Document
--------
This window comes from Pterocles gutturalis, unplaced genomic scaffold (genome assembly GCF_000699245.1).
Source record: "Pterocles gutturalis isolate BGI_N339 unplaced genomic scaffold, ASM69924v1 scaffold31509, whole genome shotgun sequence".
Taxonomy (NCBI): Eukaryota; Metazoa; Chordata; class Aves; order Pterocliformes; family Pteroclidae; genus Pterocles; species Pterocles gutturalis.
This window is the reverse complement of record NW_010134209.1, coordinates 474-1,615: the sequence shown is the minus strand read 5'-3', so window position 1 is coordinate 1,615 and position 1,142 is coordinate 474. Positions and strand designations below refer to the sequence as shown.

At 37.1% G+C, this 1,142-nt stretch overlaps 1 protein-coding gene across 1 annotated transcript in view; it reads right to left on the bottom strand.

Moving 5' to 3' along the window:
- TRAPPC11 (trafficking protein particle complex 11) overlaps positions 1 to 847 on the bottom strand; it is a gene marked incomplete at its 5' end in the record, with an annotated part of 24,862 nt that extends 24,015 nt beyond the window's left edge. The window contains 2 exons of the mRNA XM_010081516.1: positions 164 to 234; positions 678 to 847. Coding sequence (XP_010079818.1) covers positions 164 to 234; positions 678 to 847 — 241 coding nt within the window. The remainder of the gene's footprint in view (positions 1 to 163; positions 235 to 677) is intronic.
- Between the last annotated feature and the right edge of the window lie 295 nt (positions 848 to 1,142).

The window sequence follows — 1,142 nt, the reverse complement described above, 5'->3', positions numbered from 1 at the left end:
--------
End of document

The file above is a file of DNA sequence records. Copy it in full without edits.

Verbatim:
This window comes from Pterocles gutturalis, unplaced genomic scaffold (genome assembly GCF_000699245.1).
Source record: "Pterocles gutturalis isolate BGI_N339 unplaced genomic scaffold, ASM69924v1 scaffold31509, whole genome shotgun sequence".
Taxonomy (NCBI): Eukaryota; Metazoa; Chordata; class Aves; order Pterocliformes; family Pteroclidae; genus Pterocles; species Pterocles gutturalis.
This window is the reverse complement of record NW_010134209.1, coordinates 474-1,615: the sequence shown is the minus strand read 5'-3', so window position 1 is coordinate 1,615 and position 1,142 is coordinate 474. Positions and strand designations below refer to the sequence as shown.

At 37.1% G+C, this 1,142-nt stretch overlaps 1 protein-coding gene across 1 annotated transcript in view; it reads right to left on the bottom strand.

Moving 5' to 3' along the window:
- TRAPPC11 (trafficking protein particle complex 11) overlaps positions 1 to 847 on the bottom strand; it is a gene marked incomplete at its 5' end in the record, with an annotated part of 24,862 nt that extends 24,015 nt beyond the window's left edge. The window contains 2 exons of the mRNA XM_010081516.1: positions 164 to 234; positions 678 to 847. Coding sequence (XP_010079818.1) covers positions 164 to 234; positions 678 to 847 — 241 coding nt within the window. The remainder of the gene's footprint in view (positions 1 to 163; positions 235 to 677) is intronic.
- Between the last annotated feature and the right edge of the window lie 295 nt (positions 848 to 1,142).

The window sequence follows — 1,142 nt, the reverse complement described above, 5'->3', positions numbered from 1 at the left end: